“We are proud that our first commission is for the world’s most famous and respected motorsport team and it’s proof that Dynisma has created world-leading technologies. We have broken convention and redefined the sector by looking at the problem in an entirely new way.”

About Dynisma

Dynisma, an independent company, was founded in 2017 by experienced F1 driving simulator engineer Ashley Warne, who previously led the simulator development efforts of both Ferrari and McLaren. Dynisma has developed a unique approach to high performance motion generation. Dynisma’s range of Motion Generators (DMG’s), feature high bandwidth, low latency, and large excursion motion simulation, delivering class leading driving simulation capabilities.

For more information and to register your interest visit here.

Read the full Scuderia Ferrari statement here.

Kaelen Felix Illustrates a Harley-Davidson Museum Article for 360 MAGAZINE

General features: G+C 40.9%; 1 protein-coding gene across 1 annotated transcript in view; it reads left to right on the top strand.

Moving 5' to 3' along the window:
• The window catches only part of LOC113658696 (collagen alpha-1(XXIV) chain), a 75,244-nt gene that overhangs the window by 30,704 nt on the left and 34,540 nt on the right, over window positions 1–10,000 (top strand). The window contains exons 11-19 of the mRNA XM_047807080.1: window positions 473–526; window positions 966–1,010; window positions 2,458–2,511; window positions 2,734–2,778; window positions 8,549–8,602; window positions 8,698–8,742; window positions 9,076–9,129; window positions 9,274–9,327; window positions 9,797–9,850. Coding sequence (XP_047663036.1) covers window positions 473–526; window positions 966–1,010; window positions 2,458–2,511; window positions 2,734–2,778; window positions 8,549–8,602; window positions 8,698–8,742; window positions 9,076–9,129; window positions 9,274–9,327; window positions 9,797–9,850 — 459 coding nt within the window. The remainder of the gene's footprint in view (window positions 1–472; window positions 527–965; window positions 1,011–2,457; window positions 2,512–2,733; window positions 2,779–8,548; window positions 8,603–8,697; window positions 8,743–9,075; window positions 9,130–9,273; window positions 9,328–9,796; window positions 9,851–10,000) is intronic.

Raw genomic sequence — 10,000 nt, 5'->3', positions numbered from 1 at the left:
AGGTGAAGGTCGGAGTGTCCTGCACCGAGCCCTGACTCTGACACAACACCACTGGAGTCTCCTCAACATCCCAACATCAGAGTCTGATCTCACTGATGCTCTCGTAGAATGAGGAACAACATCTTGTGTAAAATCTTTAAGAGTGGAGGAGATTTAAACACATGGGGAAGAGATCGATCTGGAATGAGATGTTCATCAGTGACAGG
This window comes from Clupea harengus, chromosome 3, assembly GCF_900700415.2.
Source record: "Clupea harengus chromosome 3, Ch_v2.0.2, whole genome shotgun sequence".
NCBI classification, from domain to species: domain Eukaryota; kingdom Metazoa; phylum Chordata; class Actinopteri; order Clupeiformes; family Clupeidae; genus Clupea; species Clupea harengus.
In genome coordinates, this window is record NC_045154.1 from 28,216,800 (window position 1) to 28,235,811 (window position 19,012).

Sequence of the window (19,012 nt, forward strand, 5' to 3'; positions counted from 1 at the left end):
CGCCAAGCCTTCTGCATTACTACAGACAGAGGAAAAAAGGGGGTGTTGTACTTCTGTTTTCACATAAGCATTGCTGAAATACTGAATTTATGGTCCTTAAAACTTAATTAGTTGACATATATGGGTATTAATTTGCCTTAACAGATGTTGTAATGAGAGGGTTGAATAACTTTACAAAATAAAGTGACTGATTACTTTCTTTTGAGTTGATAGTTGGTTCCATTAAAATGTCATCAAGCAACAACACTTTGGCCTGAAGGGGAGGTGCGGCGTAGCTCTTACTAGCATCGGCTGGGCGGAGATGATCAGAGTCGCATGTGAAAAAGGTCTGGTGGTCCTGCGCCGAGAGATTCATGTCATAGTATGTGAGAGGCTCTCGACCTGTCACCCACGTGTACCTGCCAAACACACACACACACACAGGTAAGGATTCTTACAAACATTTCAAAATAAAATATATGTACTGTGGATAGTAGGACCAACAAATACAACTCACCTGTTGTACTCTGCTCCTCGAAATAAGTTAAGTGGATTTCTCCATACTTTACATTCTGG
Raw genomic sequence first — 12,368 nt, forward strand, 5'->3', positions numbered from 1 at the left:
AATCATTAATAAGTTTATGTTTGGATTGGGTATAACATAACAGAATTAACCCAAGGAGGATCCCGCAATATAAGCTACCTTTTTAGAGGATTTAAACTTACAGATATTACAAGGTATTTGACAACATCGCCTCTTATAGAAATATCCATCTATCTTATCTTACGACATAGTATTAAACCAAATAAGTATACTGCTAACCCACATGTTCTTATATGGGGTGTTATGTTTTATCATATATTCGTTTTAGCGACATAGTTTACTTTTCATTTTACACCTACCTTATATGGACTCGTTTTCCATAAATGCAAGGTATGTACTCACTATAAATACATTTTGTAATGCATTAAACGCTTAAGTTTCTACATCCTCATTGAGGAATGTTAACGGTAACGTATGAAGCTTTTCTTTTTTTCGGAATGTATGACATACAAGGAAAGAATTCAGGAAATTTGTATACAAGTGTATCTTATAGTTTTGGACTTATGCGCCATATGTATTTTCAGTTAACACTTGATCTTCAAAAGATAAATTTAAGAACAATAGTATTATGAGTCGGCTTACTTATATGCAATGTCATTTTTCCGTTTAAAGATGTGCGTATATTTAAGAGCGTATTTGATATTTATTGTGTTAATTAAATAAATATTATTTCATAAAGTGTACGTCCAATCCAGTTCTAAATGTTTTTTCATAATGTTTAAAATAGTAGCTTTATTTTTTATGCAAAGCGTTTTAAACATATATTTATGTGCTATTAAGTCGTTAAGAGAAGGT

Harley-Davidson Museum

The Harley-Davidson Museum is celebrating October with more than just its one-of-a-kind collection of motorcycles and memorabilia, as Milwaukee’s own musicians and artists will be on-campus to provide extra entertainment.

De La Buena, Lex Allen and Trapper Schoepp will take the stage Oct. 11 as part of a Rock the Green event. Tickets cost $10 and benefit Jazz Gallery Center for the Arts, Danceworks and Schlitz Audubon Nature Center.

Artists are also invited to participate in “Drawing in the H-D Museum” as part of Gallery Night and Day. Philip Salamone will take participants through the creative process in the event which will take place Oct. 16.

New all-electric LiveWire motorcycles will be available for demo rides Oct. 17 and 18. In promotion of the new Apple TV+ series “Long Way Up,” everyone who rides one of the motorcycles will receive a limited-edition LiveWire poster.

While guests are welcomed back to the museum, the first priority is safety. To see how the Harley-Davidson Museum is protecting guests, you can click right here.

They also have a few must-see exhibits available for only a little while longer.

Taming the Road in Style shows Harley-Davidson from the beginning. At a time in which motorcycles were nothing more than chunks of dirt, stone and other debris, designers struggled to build a comfortable bike. Many improvements to suspension, seats and frames later, Harley-Davidsons looked nothing like they did at their inception. Taming the Road in Style traces the history of Harley-Davidson motorcycles all the way until the most modern models. This exhibit closes Nov. 8.